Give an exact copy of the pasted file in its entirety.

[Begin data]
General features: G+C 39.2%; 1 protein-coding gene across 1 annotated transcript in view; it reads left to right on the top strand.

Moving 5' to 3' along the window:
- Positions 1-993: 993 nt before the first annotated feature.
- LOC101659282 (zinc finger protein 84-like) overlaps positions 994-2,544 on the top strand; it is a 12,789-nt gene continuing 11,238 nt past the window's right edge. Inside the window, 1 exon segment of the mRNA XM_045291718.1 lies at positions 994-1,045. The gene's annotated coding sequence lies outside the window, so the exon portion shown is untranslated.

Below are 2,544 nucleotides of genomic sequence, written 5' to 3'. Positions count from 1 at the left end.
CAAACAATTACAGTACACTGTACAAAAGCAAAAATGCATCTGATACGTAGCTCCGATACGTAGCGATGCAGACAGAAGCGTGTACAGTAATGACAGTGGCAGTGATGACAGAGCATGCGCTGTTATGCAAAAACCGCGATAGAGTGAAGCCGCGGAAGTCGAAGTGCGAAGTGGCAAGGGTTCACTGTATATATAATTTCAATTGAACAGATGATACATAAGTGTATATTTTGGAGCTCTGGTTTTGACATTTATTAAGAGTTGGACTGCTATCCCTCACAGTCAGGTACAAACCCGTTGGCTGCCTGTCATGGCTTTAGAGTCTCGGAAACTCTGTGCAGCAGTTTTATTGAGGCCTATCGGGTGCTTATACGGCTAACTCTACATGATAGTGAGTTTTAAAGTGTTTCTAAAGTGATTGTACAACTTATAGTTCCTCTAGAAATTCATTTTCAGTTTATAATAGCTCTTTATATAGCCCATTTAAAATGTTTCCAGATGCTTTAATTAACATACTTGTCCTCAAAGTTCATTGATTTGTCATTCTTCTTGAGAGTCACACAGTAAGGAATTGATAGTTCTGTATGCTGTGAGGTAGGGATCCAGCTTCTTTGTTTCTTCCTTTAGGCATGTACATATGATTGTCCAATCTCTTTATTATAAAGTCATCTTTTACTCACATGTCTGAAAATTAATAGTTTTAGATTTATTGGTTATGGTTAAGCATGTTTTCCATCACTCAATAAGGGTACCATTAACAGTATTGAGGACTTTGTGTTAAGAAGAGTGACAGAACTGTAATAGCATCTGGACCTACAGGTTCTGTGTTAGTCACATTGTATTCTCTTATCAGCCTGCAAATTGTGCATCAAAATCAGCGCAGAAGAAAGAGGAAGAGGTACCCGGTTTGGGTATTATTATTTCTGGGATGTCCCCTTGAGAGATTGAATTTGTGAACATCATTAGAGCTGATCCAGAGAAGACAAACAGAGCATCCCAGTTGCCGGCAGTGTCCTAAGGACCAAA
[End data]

General features: G+C 39.2%; 1 protein-coding gene across 1 annotated transcript in view; it reads left to right on the top strand.

Moving 5' to 3' along the window:
- Positions 1-993: 993 nt before the first annotated feature.
- LOC101659282 (zinc finger protein 84-like) overlaps positions 994-2,544 on the top strand; it is a 12,789-nt gene continuing 11,238 nt past the window's right edge. Inside the window, 1 exon segment of the mRNA XM_045291718.1 lies at positions 994-1,045. The gene's annotated coding sequence lies outside the window, so the exon portion shown is untranslated.

Below are 2,544 nucleotides of genomic sequence, written 5' to 3'. Positions count from 1 at the left end.
CAAACAATTACAGTACACTGTACAAAAGCAAAAATGCATCTGATACGTAGCTCCGATACGTAGCGATGCAGACAGAAGCGTGTACAGTAATGACAGTGGCAGTGATGACAGAGCATGCGCTGTTATGCAAAAACCGCGATAGAGTGAAGCCGCGGAAGTCGAAGTGCGAAGTGGCAAGGGTTCACTGTATATATAATTTCAATTGAACAGATGATACATAAGTGTATATTTTGGAGCTCTGGTTTTGACATTTATTAAGAGTTGGACTGCTATCCCTCACAGTCAGGTACAAACCCGTTGGCTGCCTGTCATGGCTTTAGAGTCTCGGAAACTCTGTGCAGCAGTTTTATTGAGGCCTATCGGGTGCTTATACGGCTAACTCTACATGATAGTGAGTTTTAAAGTGTTTCTAAAGTGATTGTACAACTTATAGTTCCTCTAGAAATTCATTTTCAGTTTATAATAGCTCTTTATATAGCCCATTTAAAATGTTTCCAGATGCTTTAATTAACATACTTGTCCTCAAAGTTCATTGATTTGTCATTCTTCTTGAGAGTCACACAGTAAGGAATTGATAGTTCTGTATGCTGTGAGGTAGGGATCCAGCTTCTTTGTTTCTTCCTTTAGGCATGTACATATGATTGTCCAATCTCTTTATTATAAAGTCATCTTTTACTCACATGTCTGAAAATTAATAGTTTTAGATTTATTGGTTATGGTTAAGCATGTTTTCCATCACTCAATAAGGGTACCATTAACAGTATTGAGGACTTTGTGTTAAGAAGAGTGACAGAACTGTAATAGCATCTGGACCTACAGGTTCTGTGTTAGTCACATTGTATTCTCTTATCAGCCTGCAAATTGTGCATCAAAATCAGCGCAGAAGAAAGAGGAAGAGGTACCCGGTTTGGGTATTATTATTTCTGGGATGTCCCCTTGAGAGATTGAATTTGTGAACATCATTAGAGCTGATCCAGAGAAGACAAACAGAGCATCCCAGTTGCCGGCAGTGTCCTAAGGACCAAA